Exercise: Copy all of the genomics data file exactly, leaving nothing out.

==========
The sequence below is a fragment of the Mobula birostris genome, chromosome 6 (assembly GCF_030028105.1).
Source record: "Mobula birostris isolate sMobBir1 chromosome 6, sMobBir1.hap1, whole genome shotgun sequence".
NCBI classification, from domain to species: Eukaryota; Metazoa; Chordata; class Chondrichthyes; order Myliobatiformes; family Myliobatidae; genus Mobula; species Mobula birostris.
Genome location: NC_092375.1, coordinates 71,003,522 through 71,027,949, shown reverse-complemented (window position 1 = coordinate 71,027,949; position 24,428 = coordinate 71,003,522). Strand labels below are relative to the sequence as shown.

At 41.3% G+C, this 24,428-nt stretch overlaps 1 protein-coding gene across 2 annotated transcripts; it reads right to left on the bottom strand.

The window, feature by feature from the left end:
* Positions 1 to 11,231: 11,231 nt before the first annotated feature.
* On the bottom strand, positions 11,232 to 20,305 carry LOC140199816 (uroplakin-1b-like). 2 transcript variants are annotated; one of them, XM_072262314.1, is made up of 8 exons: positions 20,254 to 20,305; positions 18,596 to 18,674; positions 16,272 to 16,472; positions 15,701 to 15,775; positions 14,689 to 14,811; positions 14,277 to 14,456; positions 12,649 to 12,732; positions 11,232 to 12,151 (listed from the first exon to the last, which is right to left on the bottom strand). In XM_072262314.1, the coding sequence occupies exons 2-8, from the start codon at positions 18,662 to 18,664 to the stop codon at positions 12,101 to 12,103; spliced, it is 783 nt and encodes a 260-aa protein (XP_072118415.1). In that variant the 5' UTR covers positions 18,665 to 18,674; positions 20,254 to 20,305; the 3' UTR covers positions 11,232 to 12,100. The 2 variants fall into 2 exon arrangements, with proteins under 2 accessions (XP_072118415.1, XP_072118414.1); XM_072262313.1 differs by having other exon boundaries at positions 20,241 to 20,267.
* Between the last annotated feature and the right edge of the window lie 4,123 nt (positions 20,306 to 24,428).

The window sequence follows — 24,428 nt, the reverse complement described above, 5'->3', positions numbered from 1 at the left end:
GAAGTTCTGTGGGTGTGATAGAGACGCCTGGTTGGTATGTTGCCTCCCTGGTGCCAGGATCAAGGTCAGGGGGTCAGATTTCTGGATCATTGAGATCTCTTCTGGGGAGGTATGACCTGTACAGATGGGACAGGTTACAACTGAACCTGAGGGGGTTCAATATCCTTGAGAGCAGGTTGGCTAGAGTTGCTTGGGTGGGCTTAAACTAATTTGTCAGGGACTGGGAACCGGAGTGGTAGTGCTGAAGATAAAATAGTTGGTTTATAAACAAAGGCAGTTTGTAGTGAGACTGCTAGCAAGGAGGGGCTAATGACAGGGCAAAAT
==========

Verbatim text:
The sequence below is a fragment of the Mobula birostris genome, chromosome 6 (assembly GCF_030028105.1).
Source record: "Mobula birostris isolate sMobBir1 chromosome 6, sMobBir1.hap1, whole genome shotgun sequence".
NCBI classification, from domain to species: Eukaryota; Metazoa; Chordata; class Chondrichthyes; order Myliobatiformes; family Myliobatidae; genus Mobula; species Mobula birostris.
Genome location: NC_092375.1, coordinates 71,003,522 through 71,027,949, shown reverse-complemented (window position 1 = coordinate 71,027,949; position 24,428 = coordinate 71,003,522). Strand labels below are relative to the sequence as shown.

At 41.3% G+C, this 24,428-nt stretch overlaps 1 protein-coding gene across 2 annotated transcripts; it reads right to left on the bottom strand.

The window, feature by feature from the left end:
* Positions 1 to 11,231: 11,231 nt before the first annotated feature.
* On the bottom strand, positions 11,232 to 20,305 carry LOC140199816 (uroplakin-1b-like). 2 transcript variants are annotated; one of them, XM_072262314.1, is made up of 8 exons: positions 20,254 to 20,305; positions 18,596 to 18,674; positions 16,272 to 16,472; positions 15,701 to 15,775; positions 14,689 to 14,811; positions 14,277 to 14,456; positions 12,649 to 12,732; positions 11,232 to 12,151 (listed from the first exon to the last, which is right to left on the bottom strand). In XM_072262314.1, the coding sequence occupies exons 2-8, from the start codon at positions 18,662 to 18,664 to the stop codon at positions 12,101 to 12,103; spliced, it is 783 nt and encodes a 260-aa protein (XP_072118415.1). In that variant the 5' UTR covers positions 18,665 to 18,674; positions 20,254 to 20,305; the 3' UTR covers positions 11,232 to 12,100. The 2 variants fall into 2 exon arrangements, with proteins under 2 accessions (XP_072118415.1, XP_072118414.1); XM_072262313.1 differs by having other exon boundaries at positions 20,241 to 20,267.
* Between the last annotated feature and the right edge of the window lie 4,123 nt (positions 20,306 to 24,428).

The window sequence follows — 24,428 nt, the reverse complement described above, 5'->3', positions numbered from 1 at the left end:
GAAGTTCTGTGGGTGTGATAGAGACGCCTGGTTGGTATGTTGCCTCCCTGGTGCCAGGATCAAGGTCAGGGGGTCAGATTTCTGGATCATTGAGATCTCTTCTGGGGAGGTATGACCTGTACAGATGGGACAGGTTACAACTGAACCTGAGGGGGTTCAATATCCTTGAGAGCAGGTTGGCTAGAGTTGCTTGGGTGGGCTTAAACTAATTTGTCAGGGACTGGGAACCGGAGTGGTAGTGCTGAAGATAAAATAGTTGGTTTATAAACAAAGGCAGTTTGTAGTGAGACTGCTAGCAAGGAGGGGCTAATGACAGGGCAAAAT